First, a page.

Melbourne Institute at the University of Melbourne
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The United Nations Declaration on the Rights of Indigenous Peoples (UNDRIP) emerged out of community-level meetings and Indigenous advocacy movements in the 1970s to eventually become the global standard on Indigenous-state relationships as well as Indigenous-settler relations. Passed by the UN General Assembly in 2007, UNDRIP represents the minimum standard of Indigenous human rights, and its 46 articles provide guidance on Indigenous-settler relationality. However, the record of actual implementation of Indigenous human rights, in practice, has been mixed in the years since 2007. This presentation will explore the various pathways to implementation currently being undertaken at different levels of governance around the world with special attention paid to the legislative experiment underway in Canada, and especially in the province of British Columbia.
This event will be lived captioned.
Email I-SRC@unimelb.edu.au with any questions or requests in regards to accessibility and we will endeavour to meet your needs.
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This webinar is the fourth in the Indigenous Settler Relations Collaboration’s 2021 Critical Public Conversations series: Exploring Indigenous Settler Relations.
2021 A.N. Smith Lecture in Journalism presented by The Hon Kevin Rudd AC
Quality public interest journalism is the lifeblood of any true democracy, but Australia’s news industry is plagued by structural decline, disruption and dysfunction. In his 2021 A.N. Smith lecture, former Prime Minister Kevin Rudd will argue our print media is the most concentrated in the democratic world and is dominated by a self-interested Murdoch monopoly that ruthlessly sows disinformation into public debate and intimidates its critics, chilling free speech. But as wealthier Australians flock to defamation courts, ordinary citizens are stonewalled by toothless regulators. And while corruption is on the rise and extremism on the march, the journalistic profession is shrinking – especially in regional communities – as commercial priorities drive newsroom decisions. And that’s just for starters.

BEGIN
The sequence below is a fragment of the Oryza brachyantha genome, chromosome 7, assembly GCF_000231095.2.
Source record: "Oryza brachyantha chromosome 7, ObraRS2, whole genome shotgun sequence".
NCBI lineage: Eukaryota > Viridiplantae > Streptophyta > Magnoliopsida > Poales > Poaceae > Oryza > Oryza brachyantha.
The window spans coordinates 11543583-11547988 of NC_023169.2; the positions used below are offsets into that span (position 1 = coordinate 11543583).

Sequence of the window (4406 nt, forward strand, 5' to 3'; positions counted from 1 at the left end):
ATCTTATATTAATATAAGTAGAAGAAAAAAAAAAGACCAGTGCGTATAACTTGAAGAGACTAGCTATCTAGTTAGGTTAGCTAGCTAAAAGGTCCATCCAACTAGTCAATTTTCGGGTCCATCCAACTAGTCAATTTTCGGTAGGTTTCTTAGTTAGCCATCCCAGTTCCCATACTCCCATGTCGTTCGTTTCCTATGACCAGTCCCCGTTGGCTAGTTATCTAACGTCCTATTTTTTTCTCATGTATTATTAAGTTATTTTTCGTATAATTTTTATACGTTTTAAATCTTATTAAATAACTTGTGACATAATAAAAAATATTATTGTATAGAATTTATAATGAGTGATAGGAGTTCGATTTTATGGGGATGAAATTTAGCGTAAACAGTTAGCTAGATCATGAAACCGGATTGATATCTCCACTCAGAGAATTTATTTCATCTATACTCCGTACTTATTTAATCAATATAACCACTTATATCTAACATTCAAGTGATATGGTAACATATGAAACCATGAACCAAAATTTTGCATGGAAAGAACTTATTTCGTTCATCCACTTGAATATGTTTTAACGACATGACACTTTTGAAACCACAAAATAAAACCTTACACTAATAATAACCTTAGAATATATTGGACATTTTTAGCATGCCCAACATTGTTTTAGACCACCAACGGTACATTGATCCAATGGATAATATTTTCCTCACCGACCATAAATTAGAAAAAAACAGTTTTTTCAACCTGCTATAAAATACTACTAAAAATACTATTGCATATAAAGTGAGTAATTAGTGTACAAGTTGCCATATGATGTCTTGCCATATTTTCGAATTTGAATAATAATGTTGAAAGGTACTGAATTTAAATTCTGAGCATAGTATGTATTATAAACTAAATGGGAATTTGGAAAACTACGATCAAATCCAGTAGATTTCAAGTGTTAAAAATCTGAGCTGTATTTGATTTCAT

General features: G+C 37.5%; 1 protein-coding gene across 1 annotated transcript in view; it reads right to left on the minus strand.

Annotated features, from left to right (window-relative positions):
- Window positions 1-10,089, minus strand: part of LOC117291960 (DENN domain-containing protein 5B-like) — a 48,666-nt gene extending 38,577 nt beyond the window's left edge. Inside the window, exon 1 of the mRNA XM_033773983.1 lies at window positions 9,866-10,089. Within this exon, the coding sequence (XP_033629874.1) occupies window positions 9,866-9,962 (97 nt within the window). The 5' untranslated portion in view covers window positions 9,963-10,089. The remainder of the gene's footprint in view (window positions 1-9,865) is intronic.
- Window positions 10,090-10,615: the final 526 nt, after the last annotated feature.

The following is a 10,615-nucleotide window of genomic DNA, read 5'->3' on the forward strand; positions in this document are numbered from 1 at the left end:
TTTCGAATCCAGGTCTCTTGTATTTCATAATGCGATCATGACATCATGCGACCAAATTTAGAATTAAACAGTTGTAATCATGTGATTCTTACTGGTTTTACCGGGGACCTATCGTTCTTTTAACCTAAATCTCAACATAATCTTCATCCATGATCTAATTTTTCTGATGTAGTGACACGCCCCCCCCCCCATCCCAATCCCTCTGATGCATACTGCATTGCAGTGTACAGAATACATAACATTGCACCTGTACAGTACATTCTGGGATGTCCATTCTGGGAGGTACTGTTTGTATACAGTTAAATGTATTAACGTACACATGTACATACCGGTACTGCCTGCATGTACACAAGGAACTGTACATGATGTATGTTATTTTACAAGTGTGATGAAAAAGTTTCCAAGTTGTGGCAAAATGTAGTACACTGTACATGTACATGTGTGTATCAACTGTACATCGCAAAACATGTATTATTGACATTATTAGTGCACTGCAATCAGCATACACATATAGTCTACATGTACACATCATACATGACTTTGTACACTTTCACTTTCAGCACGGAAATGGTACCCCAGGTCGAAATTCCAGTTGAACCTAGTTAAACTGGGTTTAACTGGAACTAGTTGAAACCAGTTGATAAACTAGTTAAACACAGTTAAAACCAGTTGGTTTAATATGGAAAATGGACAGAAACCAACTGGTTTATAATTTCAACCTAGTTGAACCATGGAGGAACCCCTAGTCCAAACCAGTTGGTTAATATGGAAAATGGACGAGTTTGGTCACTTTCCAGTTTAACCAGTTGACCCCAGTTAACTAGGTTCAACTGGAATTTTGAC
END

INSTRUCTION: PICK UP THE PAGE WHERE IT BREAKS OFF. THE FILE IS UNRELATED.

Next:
Mr Rudd also contends that instead of working with journalists to tackle these challenges, our national government has embarked on a wholesale assault on our national broadcaster, the ABC. Mr Rudd says Australians should refuse to accept the demise of public interest journalism is inevitable, and reasserts that now is the time for a Royal Commission to ensure Australians can rely on a strong, growing and more diverse media for the future.
Arthur Norman Smith was a founder of the Australian Journalists’ Association, served as its first general president and for five years as its general secretary. Thanks to a generous bequest from the Smith family, the prestigious A.N. Smith Lecture in Journalism is presented each year by a leading authority on some aspect of journalism.